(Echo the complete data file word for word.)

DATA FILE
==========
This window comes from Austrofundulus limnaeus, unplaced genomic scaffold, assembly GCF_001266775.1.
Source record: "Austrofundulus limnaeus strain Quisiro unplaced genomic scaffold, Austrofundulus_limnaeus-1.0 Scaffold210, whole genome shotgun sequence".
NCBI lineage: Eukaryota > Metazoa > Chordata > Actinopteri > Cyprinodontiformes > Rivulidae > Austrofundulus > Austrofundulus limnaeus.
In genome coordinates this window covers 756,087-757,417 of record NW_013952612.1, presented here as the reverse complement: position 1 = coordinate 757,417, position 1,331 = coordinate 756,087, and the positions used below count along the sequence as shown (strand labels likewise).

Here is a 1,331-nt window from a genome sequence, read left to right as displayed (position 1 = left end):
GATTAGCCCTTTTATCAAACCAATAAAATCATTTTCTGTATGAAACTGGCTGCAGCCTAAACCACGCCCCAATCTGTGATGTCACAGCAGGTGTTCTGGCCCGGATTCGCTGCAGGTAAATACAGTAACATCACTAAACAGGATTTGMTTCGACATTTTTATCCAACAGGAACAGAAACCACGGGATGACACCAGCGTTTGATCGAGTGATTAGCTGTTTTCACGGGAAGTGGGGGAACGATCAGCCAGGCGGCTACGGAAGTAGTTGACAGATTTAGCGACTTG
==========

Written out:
This window comes from Austrofundulus limnaeus, unplaced genomic scaffold, assembly GCF_001266775.1.
Source record: "Austrofundulus limnaeus strain Quisiro unplaced genomic scaffold, Austrofundulus_limnaeus-1.0 Scaffold210, whole genome shotgun sequence".
NCBI lineage: Eukaryota > Metazoa > Chordata > Actinopteri > Cyprinodontiformes > Rivulidae > Austrofundulus > Austrofundulus limnaeus.
In genome coordinates this window covers 756,087-757,417 of record NW_013952612.1, presented here as the reverse complement: position 1 = coordinate 757,417, position 1,331 = coordinate 756,087, and the positions used below count along the sequence as shown (strand labels likewise).

Here is a 1,331-nt window from a genome sequence, read left to right as displayed (position 1 = left end):
GATTAGCCCTTTTATCAAACCAATAAAATCATTTTCTGTATGAAACTGGCTGCAGCCTAAACCACGCCCCAATCTGTGATGTCACAGCAGGTGTTCTGGCCCGGATTCGCTGCAGGTAAATACAGTAACATCACTAAACAGGATTTGMTTCGACATTTTTATCCAACAGGAACAGAAACCACGGGATGACACCAGCGTTTGATCGAGTGATTAGCTGTTTTCACGGGAAGTGGGGGAACGATCAGCCAGGCGGCTACGGAAGTAGTTGACAGATTTAGCGACTTG